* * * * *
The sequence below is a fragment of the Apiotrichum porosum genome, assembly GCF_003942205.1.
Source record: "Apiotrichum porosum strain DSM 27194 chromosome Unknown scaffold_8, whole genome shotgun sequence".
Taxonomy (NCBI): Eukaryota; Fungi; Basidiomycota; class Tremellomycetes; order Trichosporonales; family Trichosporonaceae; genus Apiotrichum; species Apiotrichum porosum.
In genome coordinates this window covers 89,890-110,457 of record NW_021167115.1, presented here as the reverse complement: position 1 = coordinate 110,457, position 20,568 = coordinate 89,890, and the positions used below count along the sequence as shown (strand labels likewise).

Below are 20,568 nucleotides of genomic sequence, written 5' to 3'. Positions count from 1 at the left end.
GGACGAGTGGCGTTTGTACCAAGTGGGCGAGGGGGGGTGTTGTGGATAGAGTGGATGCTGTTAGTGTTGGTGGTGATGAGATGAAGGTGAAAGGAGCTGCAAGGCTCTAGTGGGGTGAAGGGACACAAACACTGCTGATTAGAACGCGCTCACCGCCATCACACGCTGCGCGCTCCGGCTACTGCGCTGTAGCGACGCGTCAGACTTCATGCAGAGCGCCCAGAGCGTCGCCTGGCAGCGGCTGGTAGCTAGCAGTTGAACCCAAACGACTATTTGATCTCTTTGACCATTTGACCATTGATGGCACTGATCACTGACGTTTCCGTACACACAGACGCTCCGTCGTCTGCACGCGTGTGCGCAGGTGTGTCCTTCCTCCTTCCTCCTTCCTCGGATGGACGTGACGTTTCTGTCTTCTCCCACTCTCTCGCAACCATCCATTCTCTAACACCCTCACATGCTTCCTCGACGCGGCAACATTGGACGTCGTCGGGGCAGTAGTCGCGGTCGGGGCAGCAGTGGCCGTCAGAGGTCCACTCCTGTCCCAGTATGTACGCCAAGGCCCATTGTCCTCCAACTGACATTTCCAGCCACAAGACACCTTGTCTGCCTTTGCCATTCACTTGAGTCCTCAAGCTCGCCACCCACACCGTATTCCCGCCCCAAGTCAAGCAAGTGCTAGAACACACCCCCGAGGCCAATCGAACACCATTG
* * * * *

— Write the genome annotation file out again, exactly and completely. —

The sequence below is a fragment of the Apiotrichum porosum genome, assembly GCF_003942205.1.
Source record: "Apiotrichum porosum strain DSM 27194 chromosome Unknown scaffold_8, whole genome shotgun sequence".
Taxonomy (NCBI): Eukaryota; Fungi; Basidiomycota; class Tremellomycetes; order Trichosporonales; family Trichosporonaceae; genus Apiotrichum; species Apiotrichum porosum.
In genome coordinates this window covers 89,890-110,457 of record NW_021167115.1, presented here as the reverse complement: position 1 = coordinate 110,457, position 20,568 = coordinate 89,890, and the positions used below count along the sequence as shown (strand labels likewise).

Below are 20,568 nucleotides of genomic sequence, written 5' to 3'. Positions count from 1 at the left end.
GGACGAGTGGCGTTTGTACCAAGTGGGCGAGGGGGGGTGTTGTGGATAGAGTGGATGCTGTTAGTGTTGGTGGTGATGAGATGAAGGTGAAAGGAGCTGCAAGGCTCTAGTGGGGTGAAGGGACACAAACACTGCTGATTAGAACGCGCTCACCGCCATCACACGCTGCGCGCTCCGGCTACTGCGCTGTAGCGACGCGTCAGACTTCATGCAGAGCGCCCAGAGCGTCGCCTGGCAGCGGCTGGTAGCTAGCAGTTGAACCCAAACGACTATTTGATCTCTTTGACCATTTGACCATTGATGGCACTGATCACTGACGTTTCCGTACACACAGACGCTCCGTCGTCTGCACGCGTGTGCGCAGGTGTGTCCTTCCTCCTTCCTCCTTCCTCGGATGGACGTGACGTTTCTGTCTTCTCCCACTCTCTCGCAACCATCCATTCTCTAACACCCTCACATGCTTCCTCGACGCGGCAACATTGGACGTCGTCGGGGCAGTAGTCGCGGTCGGGGCAGCAGTGGCCGTCAGAGGTCCACTCCTGTCCCAGTATGTACGCCAAGGCCCATTGTCCTCCAACTGACATTTCCAGCCACAAGACACCTTGTCTGCCTTTGCCATTCACTTGAGTCCTCAAGCTCGCCACCCACACCGTATTCCCGCCCCAAGTCAAGCAAGTGCTAGAACACACCCCCGAGGCCAATCGAACACCATTG